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Brands Should Make Sure Stories are Designed for Smaller Screens

The list of challenges for social and mobile brand marketing grows by the day, as new technologies radically shift consumer demands. Those that are most agile and adaptable to what’s next stand to benefit, and it takes trusted partners to both traverse the perils inherent in the current social-mobile marketplace, and embrace the opportunities laid out in front of brands today.

With the help of WHOSAY, makers of the Match Platform for influence marketing, we were able to connect with one such partner, Mark Book, VP/Group Director of Digitas Studios to discuss how his team and the brands they work with are evolving to stay ahead of the curve

TV[R]EV: Tell me a bit about DigitasLBi. Give me your creative agency elevator pitch.

Mark Book: DigitasLBi is a global marketing and technology agency. To meet the rising expectations and complexity of modern marketing, we unify data, creativity, media, strategy, and technology to realize a brand’s most magical aspirations. We’re consistently recognized by the industry as one of the top content marketing agencies in the U.S., and our creativity stretches across platforms, from mobile apps to editorial content to record-breaking events. In the past year alone, we’ve won 140+ awards including Grand Prix and Gold Cannes Lions.

TV[R]EV: There are a lot of social-mobile platforms and tools to tell brands’ stories. Which do you rely on most? Facebook? Instagram? Snapchat?

MB: Facebook and YouTube – these seem to be the places that allow for the most creative flexibility and scale of audience.

TV[R]EV: What role can brands play in amplifying the increasingly mobile-social user experience?

MB: Brands can make sure that stories are designed for smaller screens if that’s the intent of the distribution. Making sure that the medium and the output are married are paramount to user experience.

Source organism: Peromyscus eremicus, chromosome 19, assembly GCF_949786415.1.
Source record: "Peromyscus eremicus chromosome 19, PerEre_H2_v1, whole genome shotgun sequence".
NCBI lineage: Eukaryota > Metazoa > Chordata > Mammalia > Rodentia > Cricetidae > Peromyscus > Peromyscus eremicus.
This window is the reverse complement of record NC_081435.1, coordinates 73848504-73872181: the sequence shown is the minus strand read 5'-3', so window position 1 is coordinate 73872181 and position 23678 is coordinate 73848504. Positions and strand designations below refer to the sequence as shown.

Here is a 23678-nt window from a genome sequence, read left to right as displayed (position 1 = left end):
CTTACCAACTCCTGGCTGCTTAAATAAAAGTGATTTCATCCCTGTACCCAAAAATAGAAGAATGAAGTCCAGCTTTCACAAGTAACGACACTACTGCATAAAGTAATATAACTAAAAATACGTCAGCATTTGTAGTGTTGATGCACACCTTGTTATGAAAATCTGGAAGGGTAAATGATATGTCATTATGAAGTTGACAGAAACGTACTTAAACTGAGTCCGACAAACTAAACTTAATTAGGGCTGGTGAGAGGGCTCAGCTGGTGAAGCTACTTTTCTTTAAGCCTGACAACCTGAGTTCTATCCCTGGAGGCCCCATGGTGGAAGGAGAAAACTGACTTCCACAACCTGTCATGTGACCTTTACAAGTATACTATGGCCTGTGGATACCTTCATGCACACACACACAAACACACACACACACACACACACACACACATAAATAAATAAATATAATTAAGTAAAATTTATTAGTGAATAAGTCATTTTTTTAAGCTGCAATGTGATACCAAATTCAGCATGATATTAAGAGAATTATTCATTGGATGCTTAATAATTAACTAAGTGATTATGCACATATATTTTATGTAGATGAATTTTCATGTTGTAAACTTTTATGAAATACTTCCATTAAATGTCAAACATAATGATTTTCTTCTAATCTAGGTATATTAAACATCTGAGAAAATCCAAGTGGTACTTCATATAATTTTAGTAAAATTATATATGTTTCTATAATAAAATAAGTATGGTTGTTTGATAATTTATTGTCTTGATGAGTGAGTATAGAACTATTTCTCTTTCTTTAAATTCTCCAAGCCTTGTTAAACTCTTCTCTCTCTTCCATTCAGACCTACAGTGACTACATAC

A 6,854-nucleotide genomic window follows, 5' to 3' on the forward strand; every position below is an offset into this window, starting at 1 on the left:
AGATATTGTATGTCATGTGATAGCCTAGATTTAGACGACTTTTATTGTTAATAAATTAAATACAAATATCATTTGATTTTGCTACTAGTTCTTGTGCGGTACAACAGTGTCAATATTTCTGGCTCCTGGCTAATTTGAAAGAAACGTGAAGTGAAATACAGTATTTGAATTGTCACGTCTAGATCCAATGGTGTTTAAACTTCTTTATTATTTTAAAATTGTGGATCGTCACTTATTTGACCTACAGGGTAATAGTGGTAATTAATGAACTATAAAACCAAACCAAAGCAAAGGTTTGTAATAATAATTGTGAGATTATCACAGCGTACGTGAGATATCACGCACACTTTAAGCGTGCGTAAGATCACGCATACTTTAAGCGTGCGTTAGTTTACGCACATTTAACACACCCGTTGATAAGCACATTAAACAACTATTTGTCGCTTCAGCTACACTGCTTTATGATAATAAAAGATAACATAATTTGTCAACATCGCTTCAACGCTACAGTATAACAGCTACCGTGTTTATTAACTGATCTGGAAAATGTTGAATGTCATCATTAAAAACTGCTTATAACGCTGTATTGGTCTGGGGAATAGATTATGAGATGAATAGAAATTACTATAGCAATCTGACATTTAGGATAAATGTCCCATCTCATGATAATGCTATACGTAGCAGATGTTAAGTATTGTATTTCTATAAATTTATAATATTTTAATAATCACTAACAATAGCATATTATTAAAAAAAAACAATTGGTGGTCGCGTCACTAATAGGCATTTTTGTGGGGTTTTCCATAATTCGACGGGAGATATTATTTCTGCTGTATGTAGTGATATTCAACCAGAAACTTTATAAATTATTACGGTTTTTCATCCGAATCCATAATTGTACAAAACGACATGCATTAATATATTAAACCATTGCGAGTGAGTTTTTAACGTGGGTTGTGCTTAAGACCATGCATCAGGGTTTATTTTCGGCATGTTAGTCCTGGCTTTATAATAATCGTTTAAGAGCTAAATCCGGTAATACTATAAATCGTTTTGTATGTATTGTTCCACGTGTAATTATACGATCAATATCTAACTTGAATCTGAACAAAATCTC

TV[R]EV: How has your investment in social media advertising evolved over the years? And what is it now — IE, how do you describe it to brand clients?

MB: Certainly it’s a pay to place marketplace — but it’s become more and more of a suitable platform for different lengths of stories and different experiences.

TV[R]EV: Have you noticed an uptick in your clients/brands requesting influencer marketing campaigns in recent months/years?

MB: Yes, certainly — influencer marketing is a hot topic right now, as social platforms have increased distribution, and influencers are an authentic way to reach key demographics.

TV[R]EV: Why did you choose to work with WHOSAY? Why wouldn’t you just go to influencers directly?

MB: WhoSay is in a unique position in that they have proprietary tools, up-and-down influencer relationships, and the experience that we can trust to manage easy, medium, or difficult influencer package partnerships.

TV[R]EV: How much of a concern is brand safety when working with influencers?

MB: Brand Safety and adhering to FTC guidelines is paramount to influencer marketing, regardless of the scale of the project.  One slip or issue could cause a disaster for our program and our brand.

TV[R]EV: The major social networks don’t agree on what a video view is, and some count a view if it shows up in feed without sound on — does this concern you at all? And does it impact your creative decisions — like using more text overlays, perhaps?

MB: Yes, we have our own way of measuring dependent on the platform, but quartile completions for video content are what we are measuring – the engagement is what matters to us.

TV[R]EV: Have you tried Facebook’s 6-second video ads? If so, what’s your experience been like?

MB: I have not personally yet.

TV[R]EV: How do you see Facebook changing as the ‘Watch’ product stack evolves?

MB: It’s a smart move from Facebook to take advantage of a centralized hub of content in which advertisers, agencies, and programmers can utilize the front door past the feed.

TV[R]EV: Are there things you’re doing now to anticipate Facebook’s more TV-like evolution?

MB: We’re monitoring developments closely to anticipate these potential changes and stay ahead of the curve.

TV[R]EV: Are you getting into Snapchat advertising at all? Any plans to? What about Instagram or Twitter or some of the more Gen Z platforms like Musical.ly?

MB: Musical.ly is something of interest to us and our brands – the growth alone is staggering, and the medium offers fun opportunities for integration and brand play.

TV[R]EV: How do you balance your investment in social media advertising versus more traditional forms of advertising like TV?

MB: They complement each other well. Traditional can help with big splashy scatter shots based on contextual needs while social has become a hyper targeted way of delivering more personalized messages to specific audiences.